- Dodging | You won’t just be typing words, you need to pay attention to the environmental hazards as well. With the left and right CTRL keys, you move to the side to avoid broken paths or obstacles in the way. It adds a nice touch that keeps you on your toes, but at the same time frustrates when you didn’t correctly see which lane the trap would be in. Luckily there is a modifier that should do the dodging for you, but I didn’t find it to be 100% reliable.
What we Disliked
- Replayability | I get that a leaderboard game needs to have the same run for all players, but I can’t see myself being motivated enough to play through the story again. And there isn’t a true arcade equivalent that would keep the experience fresh. I think an increasingly difficult endless runner type of mode would have worked wonders to offer endless replayability and give players that “one more run” type of motivation.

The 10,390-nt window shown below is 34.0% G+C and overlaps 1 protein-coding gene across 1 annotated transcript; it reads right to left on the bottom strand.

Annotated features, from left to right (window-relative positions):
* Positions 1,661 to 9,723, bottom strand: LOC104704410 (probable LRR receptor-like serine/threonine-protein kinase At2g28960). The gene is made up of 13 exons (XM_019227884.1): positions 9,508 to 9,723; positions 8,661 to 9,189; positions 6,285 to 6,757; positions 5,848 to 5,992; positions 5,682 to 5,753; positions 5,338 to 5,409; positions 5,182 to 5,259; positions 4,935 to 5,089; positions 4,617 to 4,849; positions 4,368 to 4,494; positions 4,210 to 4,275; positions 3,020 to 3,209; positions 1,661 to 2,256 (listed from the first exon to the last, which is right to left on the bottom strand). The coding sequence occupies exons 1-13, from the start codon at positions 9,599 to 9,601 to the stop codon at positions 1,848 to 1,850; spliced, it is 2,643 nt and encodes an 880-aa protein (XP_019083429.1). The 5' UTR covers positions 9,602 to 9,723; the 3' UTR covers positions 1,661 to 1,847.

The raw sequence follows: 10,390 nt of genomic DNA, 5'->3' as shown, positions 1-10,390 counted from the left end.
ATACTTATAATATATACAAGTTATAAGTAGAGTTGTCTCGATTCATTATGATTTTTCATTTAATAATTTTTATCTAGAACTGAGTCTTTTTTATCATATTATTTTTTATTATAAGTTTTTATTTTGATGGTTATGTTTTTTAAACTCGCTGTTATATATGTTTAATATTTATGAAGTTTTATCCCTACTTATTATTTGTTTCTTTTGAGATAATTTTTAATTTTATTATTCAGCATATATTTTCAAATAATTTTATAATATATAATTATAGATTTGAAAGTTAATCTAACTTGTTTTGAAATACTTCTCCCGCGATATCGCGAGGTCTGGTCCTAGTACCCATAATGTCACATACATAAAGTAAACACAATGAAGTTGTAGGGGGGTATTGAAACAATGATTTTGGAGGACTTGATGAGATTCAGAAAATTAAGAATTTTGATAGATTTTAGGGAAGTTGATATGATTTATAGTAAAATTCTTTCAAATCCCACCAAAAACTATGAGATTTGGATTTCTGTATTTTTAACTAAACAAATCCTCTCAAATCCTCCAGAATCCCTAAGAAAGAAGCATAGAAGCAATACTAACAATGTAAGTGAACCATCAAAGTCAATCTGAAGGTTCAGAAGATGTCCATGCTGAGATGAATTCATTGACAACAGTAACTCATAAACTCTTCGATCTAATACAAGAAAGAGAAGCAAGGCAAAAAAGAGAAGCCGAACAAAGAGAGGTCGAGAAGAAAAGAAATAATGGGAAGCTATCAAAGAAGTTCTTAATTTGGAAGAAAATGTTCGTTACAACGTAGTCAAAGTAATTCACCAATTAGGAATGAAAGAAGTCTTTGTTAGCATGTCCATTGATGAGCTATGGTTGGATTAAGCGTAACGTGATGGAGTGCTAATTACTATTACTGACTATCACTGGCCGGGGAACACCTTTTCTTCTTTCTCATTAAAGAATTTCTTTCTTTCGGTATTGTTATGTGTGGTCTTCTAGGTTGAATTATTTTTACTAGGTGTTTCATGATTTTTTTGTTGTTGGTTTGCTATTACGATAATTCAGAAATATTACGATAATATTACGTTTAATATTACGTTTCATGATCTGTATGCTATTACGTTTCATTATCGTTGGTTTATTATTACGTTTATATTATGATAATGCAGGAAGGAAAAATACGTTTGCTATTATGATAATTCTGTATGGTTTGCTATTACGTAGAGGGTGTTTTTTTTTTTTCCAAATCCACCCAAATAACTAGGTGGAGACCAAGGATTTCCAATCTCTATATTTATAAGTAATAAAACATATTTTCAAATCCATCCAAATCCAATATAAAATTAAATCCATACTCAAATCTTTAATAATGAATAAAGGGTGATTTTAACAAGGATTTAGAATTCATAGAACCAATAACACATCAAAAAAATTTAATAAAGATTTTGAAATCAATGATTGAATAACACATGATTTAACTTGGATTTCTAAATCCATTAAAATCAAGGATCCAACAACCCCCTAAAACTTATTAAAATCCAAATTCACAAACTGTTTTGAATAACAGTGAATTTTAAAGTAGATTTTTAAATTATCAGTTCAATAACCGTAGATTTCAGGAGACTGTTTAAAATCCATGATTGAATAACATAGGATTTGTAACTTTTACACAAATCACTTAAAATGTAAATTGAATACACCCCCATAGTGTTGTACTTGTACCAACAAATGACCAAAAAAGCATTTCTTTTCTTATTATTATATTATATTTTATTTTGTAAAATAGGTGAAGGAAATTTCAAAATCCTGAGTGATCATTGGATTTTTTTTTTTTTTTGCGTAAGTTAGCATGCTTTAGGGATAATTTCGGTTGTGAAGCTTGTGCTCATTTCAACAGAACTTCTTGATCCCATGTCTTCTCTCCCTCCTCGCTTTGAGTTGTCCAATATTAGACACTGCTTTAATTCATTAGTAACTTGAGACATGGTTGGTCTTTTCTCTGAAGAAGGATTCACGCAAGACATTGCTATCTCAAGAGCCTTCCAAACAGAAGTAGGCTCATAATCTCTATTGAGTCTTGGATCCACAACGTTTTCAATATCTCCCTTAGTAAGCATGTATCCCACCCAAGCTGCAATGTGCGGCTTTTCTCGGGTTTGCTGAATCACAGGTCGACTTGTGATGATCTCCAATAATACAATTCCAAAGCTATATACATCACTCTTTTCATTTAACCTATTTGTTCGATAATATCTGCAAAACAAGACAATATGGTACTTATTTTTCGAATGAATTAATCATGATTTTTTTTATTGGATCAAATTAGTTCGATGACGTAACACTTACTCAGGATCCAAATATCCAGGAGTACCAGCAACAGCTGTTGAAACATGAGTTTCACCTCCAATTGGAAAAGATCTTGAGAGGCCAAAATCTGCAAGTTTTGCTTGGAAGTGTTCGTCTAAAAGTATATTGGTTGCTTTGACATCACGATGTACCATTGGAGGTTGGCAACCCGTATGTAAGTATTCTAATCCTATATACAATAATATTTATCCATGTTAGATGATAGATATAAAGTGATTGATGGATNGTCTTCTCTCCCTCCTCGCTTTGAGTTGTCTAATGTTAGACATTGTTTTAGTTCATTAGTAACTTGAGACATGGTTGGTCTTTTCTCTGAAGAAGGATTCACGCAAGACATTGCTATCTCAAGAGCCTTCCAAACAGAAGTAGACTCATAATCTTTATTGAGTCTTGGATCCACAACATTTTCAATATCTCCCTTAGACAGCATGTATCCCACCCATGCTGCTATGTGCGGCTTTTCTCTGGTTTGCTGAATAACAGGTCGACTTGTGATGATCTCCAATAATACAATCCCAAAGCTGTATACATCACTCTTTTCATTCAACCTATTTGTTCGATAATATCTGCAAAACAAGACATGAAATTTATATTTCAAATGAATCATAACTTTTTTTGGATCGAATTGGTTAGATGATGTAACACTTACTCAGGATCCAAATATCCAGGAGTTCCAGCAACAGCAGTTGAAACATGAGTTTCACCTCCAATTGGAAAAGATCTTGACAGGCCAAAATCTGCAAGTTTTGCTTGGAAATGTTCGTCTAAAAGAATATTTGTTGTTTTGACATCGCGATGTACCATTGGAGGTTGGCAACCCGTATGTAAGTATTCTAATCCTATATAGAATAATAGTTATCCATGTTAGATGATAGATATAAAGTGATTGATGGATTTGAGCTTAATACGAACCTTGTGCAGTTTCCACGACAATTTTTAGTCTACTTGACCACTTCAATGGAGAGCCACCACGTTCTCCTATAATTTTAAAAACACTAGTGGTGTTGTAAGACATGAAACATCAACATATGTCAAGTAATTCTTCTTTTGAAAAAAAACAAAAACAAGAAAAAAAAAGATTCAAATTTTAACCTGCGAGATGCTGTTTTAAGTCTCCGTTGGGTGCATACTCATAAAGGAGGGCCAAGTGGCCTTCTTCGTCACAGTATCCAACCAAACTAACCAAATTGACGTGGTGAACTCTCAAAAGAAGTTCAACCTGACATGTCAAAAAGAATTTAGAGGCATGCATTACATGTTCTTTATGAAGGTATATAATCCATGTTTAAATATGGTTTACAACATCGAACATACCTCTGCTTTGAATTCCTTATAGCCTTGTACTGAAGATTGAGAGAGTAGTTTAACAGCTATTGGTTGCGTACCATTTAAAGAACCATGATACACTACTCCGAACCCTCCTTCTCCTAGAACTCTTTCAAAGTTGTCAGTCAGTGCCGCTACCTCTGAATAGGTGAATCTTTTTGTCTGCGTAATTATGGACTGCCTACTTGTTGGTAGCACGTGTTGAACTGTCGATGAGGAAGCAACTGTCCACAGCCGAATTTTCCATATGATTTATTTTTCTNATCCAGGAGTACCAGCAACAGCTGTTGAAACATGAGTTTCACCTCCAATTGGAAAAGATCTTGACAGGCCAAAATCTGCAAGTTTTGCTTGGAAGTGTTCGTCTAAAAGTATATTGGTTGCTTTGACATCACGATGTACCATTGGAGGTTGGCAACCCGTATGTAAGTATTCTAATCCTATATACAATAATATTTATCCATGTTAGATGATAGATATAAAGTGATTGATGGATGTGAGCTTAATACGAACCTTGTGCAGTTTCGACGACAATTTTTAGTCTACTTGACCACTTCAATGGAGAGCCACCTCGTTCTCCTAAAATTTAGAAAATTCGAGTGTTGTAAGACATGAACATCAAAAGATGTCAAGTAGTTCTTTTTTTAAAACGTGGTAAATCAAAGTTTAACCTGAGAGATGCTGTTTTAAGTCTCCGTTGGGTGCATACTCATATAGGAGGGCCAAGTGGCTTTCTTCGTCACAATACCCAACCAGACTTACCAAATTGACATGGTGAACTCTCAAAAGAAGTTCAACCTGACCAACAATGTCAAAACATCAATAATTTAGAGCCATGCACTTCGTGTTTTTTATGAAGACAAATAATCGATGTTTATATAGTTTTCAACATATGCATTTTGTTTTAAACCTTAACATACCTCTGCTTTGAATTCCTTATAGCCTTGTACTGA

- Fonts | It’s good that they included alternate fonts, with the intention of helping dyslexic people, but as far as I know I’ve never been diagnosed with it and I still had issues seeing the difference between an O and a D in one font and between a Q and O in the other. It would have been nice to have even more options, or maybe even a nice cool touch if you could choose from your own installed fonts while we’re at it.
How long to beat the story | 2.5 hours
How long to achieve 1000G | Hard to say, but the “kill 100 000 enemies” achievement will take some grinding! and only 0.3% of players have earned it at the time of writing.
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Robby lives and breathes video games. When he’s not playing them, he’s talking about them on social media or convincing other people to pick up a controller themselves. He’s online so often, he could practically list the internet as his legal domicile. Belgian games-industry know-it-all.